The Hutchinson News from Hutchinson, Kansas on September 5, 1918 · Page 8
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The Hutchinson News from Hutchinson, Kansas · Page 8

Hutchinson, Kansas
Issue Date:
Thursday, September 5, 1918
Page 8
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Page 8 article text (OCR)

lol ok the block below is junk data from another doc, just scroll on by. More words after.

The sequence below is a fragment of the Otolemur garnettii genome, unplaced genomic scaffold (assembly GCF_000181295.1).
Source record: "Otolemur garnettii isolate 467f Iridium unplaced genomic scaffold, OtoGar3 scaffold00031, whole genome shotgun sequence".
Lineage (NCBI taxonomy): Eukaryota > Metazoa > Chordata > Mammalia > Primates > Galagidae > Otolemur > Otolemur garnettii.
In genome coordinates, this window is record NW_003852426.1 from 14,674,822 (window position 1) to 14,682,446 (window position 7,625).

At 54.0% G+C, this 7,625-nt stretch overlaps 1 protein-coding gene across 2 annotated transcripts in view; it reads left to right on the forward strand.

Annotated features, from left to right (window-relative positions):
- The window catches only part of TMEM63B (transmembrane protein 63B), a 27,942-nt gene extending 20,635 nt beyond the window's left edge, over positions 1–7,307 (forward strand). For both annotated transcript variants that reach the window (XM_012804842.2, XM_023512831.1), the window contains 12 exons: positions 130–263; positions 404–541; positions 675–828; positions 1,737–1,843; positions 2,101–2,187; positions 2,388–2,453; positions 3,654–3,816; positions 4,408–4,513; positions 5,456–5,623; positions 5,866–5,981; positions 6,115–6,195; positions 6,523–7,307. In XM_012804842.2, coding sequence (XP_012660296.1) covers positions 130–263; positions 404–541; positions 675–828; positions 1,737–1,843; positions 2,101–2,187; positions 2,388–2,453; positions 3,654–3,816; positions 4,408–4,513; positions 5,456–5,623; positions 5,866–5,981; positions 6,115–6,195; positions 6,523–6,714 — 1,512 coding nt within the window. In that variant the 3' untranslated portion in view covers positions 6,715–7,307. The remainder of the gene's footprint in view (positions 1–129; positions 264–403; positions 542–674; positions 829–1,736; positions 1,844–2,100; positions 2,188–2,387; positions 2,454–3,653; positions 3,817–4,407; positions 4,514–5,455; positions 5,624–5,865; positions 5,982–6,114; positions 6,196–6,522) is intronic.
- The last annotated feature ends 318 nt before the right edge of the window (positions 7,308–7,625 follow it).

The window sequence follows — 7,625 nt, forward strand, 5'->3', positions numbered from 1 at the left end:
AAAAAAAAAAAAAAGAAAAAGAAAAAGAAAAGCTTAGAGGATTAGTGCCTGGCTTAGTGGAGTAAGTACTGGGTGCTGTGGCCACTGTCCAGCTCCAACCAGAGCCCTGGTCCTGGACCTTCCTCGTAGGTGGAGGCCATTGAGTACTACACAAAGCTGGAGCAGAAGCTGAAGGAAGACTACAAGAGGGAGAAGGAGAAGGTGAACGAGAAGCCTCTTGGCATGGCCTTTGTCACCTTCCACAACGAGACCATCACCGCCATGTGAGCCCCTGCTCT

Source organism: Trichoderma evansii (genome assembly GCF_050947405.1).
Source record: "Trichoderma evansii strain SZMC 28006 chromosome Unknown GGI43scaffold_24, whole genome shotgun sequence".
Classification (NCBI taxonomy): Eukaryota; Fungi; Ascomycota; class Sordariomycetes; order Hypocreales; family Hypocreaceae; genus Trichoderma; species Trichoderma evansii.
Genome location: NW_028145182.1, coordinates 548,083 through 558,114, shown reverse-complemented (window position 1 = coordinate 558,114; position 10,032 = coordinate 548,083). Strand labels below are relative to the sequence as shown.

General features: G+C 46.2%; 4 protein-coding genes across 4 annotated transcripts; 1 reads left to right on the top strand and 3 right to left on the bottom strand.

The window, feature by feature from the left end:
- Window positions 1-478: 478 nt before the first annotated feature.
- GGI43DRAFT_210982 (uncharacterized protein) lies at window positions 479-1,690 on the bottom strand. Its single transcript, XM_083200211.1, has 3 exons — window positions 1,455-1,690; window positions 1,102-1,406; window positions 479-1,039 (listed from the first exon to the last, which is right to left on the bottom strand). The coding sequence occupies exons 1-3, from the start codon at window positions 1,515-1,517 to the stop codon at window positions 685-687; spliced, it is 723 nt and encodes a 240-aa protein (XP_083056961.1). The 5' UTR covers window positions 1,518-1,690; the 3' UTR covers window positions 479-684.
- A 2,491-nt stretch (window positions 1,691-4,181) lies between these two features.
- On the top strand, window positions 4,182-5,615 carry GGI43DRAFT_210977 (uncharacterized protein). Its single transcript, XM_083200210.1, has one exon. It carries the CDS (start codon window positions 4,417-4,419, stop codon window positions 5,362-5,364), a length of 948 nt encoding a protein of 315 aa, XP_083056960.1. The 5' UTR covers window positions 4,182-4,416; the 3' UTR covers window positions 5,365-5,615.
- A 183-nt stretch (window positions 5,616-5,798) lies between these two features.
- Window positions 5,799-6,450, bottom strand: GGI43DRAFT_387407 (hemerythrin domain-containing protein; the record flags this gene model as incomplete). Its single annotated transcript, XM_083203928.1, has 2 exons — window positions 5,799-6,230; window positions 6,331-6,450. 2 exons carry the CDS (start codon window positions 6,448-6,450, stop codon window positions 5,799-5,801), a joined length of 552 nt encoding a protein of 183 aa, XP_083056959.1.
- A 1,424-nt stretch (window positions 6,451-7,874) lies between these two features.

•I**?.. Sjv ,(*•*' i ?' i „v A WEEK IN ENGLAND Dunlins Houses is a Task There / as Well as Here. RECEIVED THIER COAL RATION And It Amounts to Only 500 Pounds Per Family a Month Which Isn't Very Much. ft (By Margaret Walter.) ' Tiondon, Aug. 5.—(Monday.— 1 have been spending a lot or time lately hunting round for a small house luto which can bo packed a friend and her little family. Those people have always lived In the country, but now that her husband, a man ot DO, hue been drafted and ber boys are Roing off_ to nohool she must find some Bort of war work to keep things going. She has two little girls who are to attend a day school and she will look aftci her house outside working hours. Wn travelled miles, and found endless great empty bouses to bo had for a sonK. but a big house In lAjndon la out of the question now. Finally we discovered, tucked away In a mews or stable yard, a dear little cottage which is tho very thing. The whole place can be heated by a big hard coal stove. Years ago out in Kansas we used lo heat our huusea with the same Hort of stoTes, we called them base hurnera and I remember as children we used to Bcurry down from our icy little rooms In tho attic to drew in the sifting room on frozen winter mornings. Tho little house wo chosu was once a stable, solidly built and well ventilated, with big sliding doors, »o that nearly the whole place cun be thrown Into one, just like our American houses. Upstairs there are a number of cunning li'tlo rooms where the children will sleep, and the kitchen is a dream of convalescence, Tho little Tamil*' will eat In the kitchen whore they have a good old fashioned cook stove with a water reBervolr behind. They will have to bring In their water from a well In tho yard but that won't be very difficult. The court yard is paved and thore are beds of bright geraniums set Into the. old borders and window boxes against the south wall. At the back ot the great house to which the placo belongs is a fig tree and u grapevine It's the oddest thing that, cold as It get's in hhigland In winter, and I swear 1 have never suffered from the cold anywhere as I did last winter, figs and grapes grow luxuriantly out of doom if they are sheltered from tho north,—and sometimes even ripen. Writing Letters. Tuesday.— 1 have spent nearly tho wholu day writing letters to wounded American boys in English hospitals. When 1 first volunteered to do hospital visiting I certainly didn't know what It was going to lead to. 1 pic- AMERICANS HELP BRITISH DRIVE THE GERMANS BACK IN FLANDERS! A serious situation is developing for the Germans in Flanders. Americans are now helping the British in the lattcr's efforts to straighten out the Lyi salient. Much ground of strategic value, including Mt. Kemmel (1) and Lena (2). has been retake*. Thursday.—They don't make any ] when we first moved in dletl last difficulties about holidays over here, month and 1 didn't find out who he Some of tho shopa just quietly clos© bequeathed his machine to so we for a couple of weeks in August and haven't been touched since. There the whole staff goes away for a roat. 'isn't a lawn mower to be bought, of Two shopa where 1 trade have sent 1 course, nor a scythe,, and the only mo noticeii thai they are closing for comfort I gel when three weeks and that everything fn {the state of things stock will be sold out at half price. | oughtn't to have a It's a fine opportunity for laying In a little extra supply of unrationod groceries; besides It will make house- kooping a bit simpler not to have to buy in'such small quantities for a bit. Cost Ration. Prlday.—-We got in our half year coal ration today and it works out to a quarter of a ton a month. That is all right now when we only have to have a fire In tho kitchen for the dinner, but how will it be when winter comes and we have not u particle of heat except what comes- from the fireplaces. And you can't substitute . with gas or electric light either. Each tared inysell sauntering through the bouse, according to the number of I complain of is, "Weil, you lawn anyway, wards, chatting with the boys, and talking home stuff. There la all thai hut a good duHl more. "You leave tho hospital at 7 o'clock with your mind chock full of errands and your pad brimming over with notes and Jottings to be attended lo at once. And the boya have no intention of wailing a week to gel they things they need. They need them right away and right away ii is. The next day after my b<»)>iuiJ day 1 spend looking over the whole of London for little odd things like safety razor blades of Btronge make, home papers from .Younovei-heai'd-the-plaoe and puzzles anil panics and new solitaires. Then when you send the lilllo things the boya write to thank you and then yuu have to reply because the letters appeal for mail and so It goes. Tragedy. Wednesday.- 1 lost my latchkey today and it's a tragedy. There aren't any more latch-keys in H3uropo, I guess, and there aren't any more men who know how lo make them and everywhere I've been they toll me they haven't had any Yale keys from America for yours so 1 might UH well stop looking? I expect I shall have lo carry the great buck door key uboul with me. Well, it's one way of putting on weight. •- residents, is allowed so much light and heat and if you take il in one way you' can't have it in another. Saturday—The stores have given up their candy departments and are going to Btop selling rakes I'm told. There are only a few shops in the whole of Ixmdon that are allowed to sell candy. And though the price Is fixed for chocolates at 95 cents a pound, it's poor stuff and tastes as if It was largely chalk. Mercifully the American Red Cross has a good supply In store for our wounded boys so they will havo plenty. But there is already a compensation. Raisins and currants and citron .. have- reappeared and wo niay havo a pound a week of any we choose. So I am beginning to lay in my Christmas supply, for I must make some cakes to send to Krance and wo have already planned a Thanksgiving party for bunch of wounded who will not bo able to move from their-cots before that time. Needs Lawn Mower, Sunday.—'What I'd give far a little old American lawn mower this morning! There Is R perfectly good man reading the Sunday papers and a wild erncsa oulBldo that hasn't been cut for soveu weeks. The nice old pen Bioner who came and cut it for us There's a war on and every Inch of ground ought to be planted In pota toes." All true enough but you can't buy garden tools now, nor fertilizer, even If you had the time to make a garden, and even potatoes would find it a little uncomfortable to grow in ground that has not seen the sun for fifty years, Food Conservation Items Conscience Appetite are both satisfied by POST TOASTIES They Save Wheat \ I 8 Sweetmeats for Dessert. If you want candy, make some of the following kinds and serve them instead of a sweet dessert, suggests tho United States Food Administration. Parisian Sweets. l *ut through the meat chopper one pound of prepared dates, fig3, and nut meals. Add one tablespoon orange juice, a little grated orange peel, and •4 cup honey or syrup. Mold into balls and roll in chopped nut* or co counut or chocolate. This mixture may be packed In on oiled tin, put un der a weight until firm, then cut In any shape desired. Melted chocolato may be added to mixture before molding if desirod. Stuffed Prune*; Steam one pound prunes and remove stonea. Stuff port of prunes, each with another prune, stuff other with cliopped Raltod nuts, or stuff will a mixure of 1 cup each raisins and walnua and a few candled cherries. Another suggestion is to stuff prunes with stiff orange marmalade. Peanu Brittle. 1 cup white sirup, 1 tablespoon Tin egar, % cup Bait, 1 teaspoon vanilla, 1 cup freshly roaBted peanuts halved. Cook tho syrup, vinegar, and salt in a saucepan until a little dropped in cold water form a sift ball, Put the peanuts and this sirup into an iron skillet and stir until tho sirup becomes a golden brown. Remove from the fire and stir In vanilla. Have roady a shal. low butlored pan,, pour candy In and spread out In a thin sheet. Allow to cool, then remove from pan and crack into pleoo*. Candled Drlraroao. 1 cup cooking apples, % oup sirup, W oup water, nuts. Cook apples M for sauce. Add V oup corn sirup and cook until a thick paste. Nut may bo added, Spread out in buttorod pan. • Dry out in ovon or oyer oven far a halt d»r. Use other fruits In same way. Miking tuejar Oo a Long Way, How much can you do with one pound of sugar! Do you know that toy stretching with simp and honey you can make It pot up about five quart* of fruit In one way and another? Figure out for yourself with these recipes. Cannae!, 2 pound* ueaouoa (8 to 12), M, cup (2 ounces) sugar, H oup (8 oumsoa) •Irup or honoy, E cups water, Beleot sound poaches and cover with hotline water for one or two mlnut«s or unit! Iho skin is easily removed. Then cover Immediately with cold water to prevent the softening (it Uia fruit. Pool, and halve the puaohos, retuovlntr the atones, l'laoo w&tjr, sugy and sirup on tho stove aftdf when/oiling point is reached, uddttliepwb«» and cuok slowly until tender. Puck cara- fuly In sterilised Jam, fill well with juice itnd teal. When,cold, morn In dark cool place. This'..wilt fill one quart jur. Panned Plums, , 2 pounds nlunv» (10. to 81). H CUP (D ounces) sugar, ^ pup (I) ounces) I New Students Enrolled in Salt City Business College Monday This, we believe, is the largest oiie day enrolluieut -in the history of any Business College in the State of Kausas. ' • The "old Students" arc largely responsible for this record. List spring a student drive for students was launched and the old students have worked hard and faithfully to accomplish this record. ~\. .' EVIDENCE OF FAITH Surely, this is a great expression of faith—faith in the accomplishments (if former, • Salt City Students—faith in the.ability of Salt City to train—and we appreciate all. The next enrollment dates are September 9tU and 16th. • Make your arrangements now. The Salt City Business College J. D. CONARD, President Hutchinson, Kansas BUSINESS COLLEGE sirup or honey, 2 cups water. Select seund p/ujjns, stem and., wash carefully. Place/ sugar, syrup and water on stove and when-the boiling point Is reached add, the plums. Cook slowly until fruit is done,' Place in sterilized jars and seal oarefuly. Preserved Plums. 2 pounds plums (1G to 24), %. cup |46 ounces)' sugar, 1% cups sirup or honey, V4 to' l^cup" water.~ Heat sirup, sugar and water together until boiling point is reached. Add the plums which have been stem-ined and washed, and if desired, they may be cut in halves and (he stones removed. Cook slowly until tho fruit is tender and place in sterilised jars and seal or .cover wilh paraffin. Store in cool place. Blackberry Preserves. 2 pounds blackberries, % cup (i ounces) sugar, 1% enps sirup or honey, % to 1 cup water. Pick over the berries and wash carefully. Heat the sugar, syrup and water to the boiling point and. then add. the berries. Cook slowly until the fruit la done then place in sterilized jars and seat or cover with paraffin. Peach Butter. S pounds peaches, VL cup (2 ounces) sugar, % oup sirup, honey or sorghum, 1 cup water. Prepare the peaches or other sweet fruit as for canning. Add water and cook until the fruit is done. Press tho fruit through a collandor or sieve and to this pulp add the sugar and othex_sweetener. Cook slowly, Btlrring carefully until tho mass is as thick as desired. Pour into sterilized jars and when cooked, cover with paraffin. AID FOOD PRODUCTION. This Is What J. H. Mercer Wants to Have By a New taw, Topeka, Sept. 6.—J. H. Meroer, : secretary of the Kansas Livestock asso olatlon. hits started the ball to rolling by appealing to Kansas United States senators and congressman to urge the pannage of a law pro tooting rood pro duciion. To encourage and stimulate food produces, CMeroer believes, a minimum of values on all essential commodities should be fixed for the remainder of the war and for at least a year afterward, He suggests as tho minimum value now fixed on hogs is very satisfactory and that a minimum of twelve cents on beef cattle would ensure a subbtantlal effort among stockmen to keep up this claae of food. Mercer says: ^ "It Is nothing more "thin fair in my judgment to proteot the nieat producer by legislation, as has been done for the protection of the wheat wan, I am of course particularly interested in the meat question, However, j think the law should bo general as to all essential food jwoduots." Mercer'* appeal -was inado subsUn- tlully upon a complaint of R. U. Uaf- ford, of Minneapolis, flfanaos, Uiat after advise from St. Joseph, Mo., that receipts were light and market would be good and even with continued reports of n steady market, oatllo felt off |2 (l per head In H hours, the week or August 19. "| wonder." Uafford wrote, "|f a steady market could accomplish ikbj, what would a weak and lower market do.Jo a shjupej,' A great man |i one who performs Ws promisee.—Aichjaw Globe, , THEY'RE GLAD TO GET WHERE THERE IS POOD AND REST The abeve pawto taken dutinjr the flfhtia* ot the Mams, shows Line ot German prlaoaer* with lone soldier guard, lernr line 'of German prisoners, „ -, .. ,,.. , . »re being taken to a prison itr- '*f n * rie » n «oW*f with ojunp far behTnd the allied lines, ev t™».J*M K*«I as a guard for a 1 The prisoner*. mawo obediently, nlenjr 1 j They^a I Aitmn I evidently contended because they are going where they will get proper food and rest. They are passing through a wheat Held, NATURAL RESOURCES Will be Discovered Hereafter by Airplanes Alone, THIS IS THE PREDICTION Will be Used to i Urge b'xtenl In Exploralion—One Ex. petition Now, London.—(Correspondence of The Associated Press)—Airplanes will t>« Widely used, after tbo war, for pur poses ot exploration and survey, sold Harold Prlghouse, ot the Koyal Geographical ftoolety, to a representative of Tho Associated Frees, eommoutttig on the announcement; that Captain Amundsen's Artlo expedition, which has jusi sailed, has ttvkcu three air. as part ot its equipment. ''Captain Amundsen will yae these airplanes (or geographical and meteo.- roioglcaj research In the Arctic," sold. Mr, flrighou*o,c*'a,nd'tuey phoujd prove very wtetulJn tW» cowslip*., W)tU u$ac<> WUI come I large eg(eus(og gf the use of the airplane in exploration. "There is no reason why the remotest parts of Africa or the upper waters of the Amazon should remain unmapped, Aerial photography has reached a slage when all that is necessary for exact map-drawing is a continuous series of air photographs. Tracts of Portuguese ©tat Africa, which had never 'before been charted, were, in fact mapped by means ot the air photography of British aviators. Natural Resources, "The undiscovered natural resources of a new country can be observed from airplanes. The eye ot the observer reveals much; the air-camera even now is an excellent guide iu indicating the kind of wood growing in a forest, and. will he of greater utility still as the development of aerial color photography progresses. 'Hallway surrey through savage lands, .which, both in life and money, has been a tremendously costly preliminary to construction, will become sate, sod so cheap as to present no financial obstacles -whatever, are many pilots In tho allied armies today who will find in aerial exploration play for the typically British spirit of adventure, "In Iho future of aviation thero Is elbow room for all, the sportsman- pilol will find in oxploration by nir au enterprise made to his taste." FAVORITISM IN DRAFT, Some Well-to-Do Men Escaped Military Service. San Juan, Porto Uico, Sept. 5.— Charges of favoritism in the working of l^o selective draft by which well- to-do young men cBcapoj military service have been investigated and a report of the facts ascertained has been sent to Governor Yager by Attoruoy General Kern. As yet the authorities are not prepared to make it public. The adjutant general of Porto Klco, John A, Wilson, In commenting on the question of. favoritism, said that be had personally investigated a number of accusations against local •* i boards made to blm in letters financial obstacles whatever, to a! X'rZn™,^"^ J 11 ?"\ *» d survey which uses aerial photogwphy. S«S„tL* 4 ^ K found a "Not only can the course qt : fltorii 1 Z b %L «iS°t hH Kl en , P ftntel1 be traced, lJut their navigable channels £ .^5,*** 5? t( ,- bMu . 081 ? d becau . sa can be ascertained, and the combined discovery mads ot valuable nstural products together With tho best means of transporting them by river. Th» Chief ftulde. • "Water, then as now, will probably by the explorer's chief (aids and his machine is mors likely to be of the seaplane type, which floats than the airplane type, with wheels, will fly b'gh, und should, ho b»ve to make at oreed landing, will steer for lake and river rather than tor the rare open spaces pf it tropfe«l forest. '•'For jus tvtjr explorer, Uw romance offlylng win psrsigt; the value of the •wcrt be win <jo j» rtvicusi *»a tow of unfair or dishonest action on tbo part of the boards, Frequently Investigations have shown that a charge was wade iu? haphazard, irresponsible fashion with-. CM any effort to jearu the fuots • to the case. Use pine Cork*Washington, Sept. B.i-JPlno cork Is pejng used in Sweden because of it shortage of the true cork. ' Samples - «f the substitute h*v« b?eA sent to the Puri»u pt fpt»\g» mi Pomestio Commerce &y Axel OaBWW. l"* e commjesloner, who. it, • investigating